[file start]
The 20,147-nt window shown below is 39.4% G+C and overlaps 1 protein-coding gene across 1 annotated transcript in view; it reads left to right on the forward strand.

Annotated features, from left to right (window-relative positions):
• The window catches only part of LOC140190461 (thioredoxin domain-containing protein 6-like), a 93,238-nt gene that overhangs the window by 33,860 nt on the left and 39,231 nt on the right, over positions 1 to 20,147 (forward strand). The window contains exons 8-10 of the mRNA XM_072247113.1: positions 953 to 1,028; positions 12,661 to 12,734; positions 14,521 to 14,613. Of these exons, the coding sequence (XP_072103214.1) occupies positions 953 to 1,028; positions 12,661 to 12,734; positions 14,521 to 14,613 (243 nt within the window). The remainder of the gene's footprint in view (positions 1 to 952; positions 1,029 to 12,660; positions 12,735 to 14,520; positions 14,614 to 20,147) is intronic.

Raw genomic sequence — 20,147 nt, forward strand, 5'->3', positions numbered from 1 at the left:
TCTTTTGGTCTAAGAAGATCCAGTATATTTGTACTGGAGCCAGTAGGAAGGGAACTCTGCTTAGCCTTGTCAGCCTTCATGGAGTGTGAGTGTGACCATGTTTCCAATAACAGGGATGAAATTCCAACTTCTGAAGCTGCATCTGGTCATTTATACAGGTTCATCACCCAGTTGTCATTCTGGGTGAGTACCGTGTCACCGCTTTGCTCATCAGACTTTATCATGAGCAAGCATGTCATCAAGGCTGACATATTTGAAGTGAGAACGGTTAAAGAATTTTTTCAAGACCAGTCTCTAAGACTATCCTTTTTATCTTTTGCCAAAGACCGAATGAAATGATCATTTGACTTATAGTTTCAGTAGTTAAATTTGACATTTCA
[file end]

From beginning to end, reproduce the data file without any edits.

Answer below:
The 20,147-nt window shown below is 39.4% G+C and overlaps 1 protein-coding gene across 1 annotated transcript in view; it reads left to right on the forward strand.

Annotated features, from left to right (window-relative positions):
• The window catches only part of LOC140190461 (thioredoxin domain-containing protein 6-like), a 93,238-nt gene that overhangs the window by 33,860 nt on the left and 39,231 nt on the right, over positions 1 to 20,147 (forward strand). The window contains exons 8-10 of the mRNA XM_072247113.1: positions 953 to 1,028; positions 12,661 to 12,734; positions 14,521 to 14,613. Of these exons, the coding sequence (XP_072103214.1) occupies positions 953 to 1,028; positions 12,661 to 12,734; positions 14,521 to 14,613 (243 nt within the window). The remainder of the gene's footprint in view (positions 1 to 952; positions 1,029 to 12,660; positions 12,735 to 14,520; positions 14,614 to 20,147) is intronic.

Raw genomic sequence — 20,147 nt, forward strand, 5'->3', positions numbered from 1 at the left:
TCTTTTGGTCTAAGAAGATCCAGTATATTTGTACTGGAGCCAGTAGGAAGGGAACTCTGCTTAGCCTTGTCAGCCTTCATGGAGTGTGAGTGTGACCATGTTTCCAATAACAGGGATGAAATTCCAACTTCTGAAGCTGCATCTGGTCATTTATACAGGTTCATCACCCAGTTGTCATTCTGGGTGAGTACCGTGTCACCGCTTTGCTCATCAGACTTTATCATGAGCAAGCATGTCATCAAGGCTGACATATTTGAAGTGAGAACGGTTAAAGAATTTTTTCAAGACCAGTCTCTAAGACTATCCTTTTTATCTTTTGCCAAAGACCGAATGAAATGATCATTTGACTTATAGTTTCAGTAGTTAAATTTGACATTTCA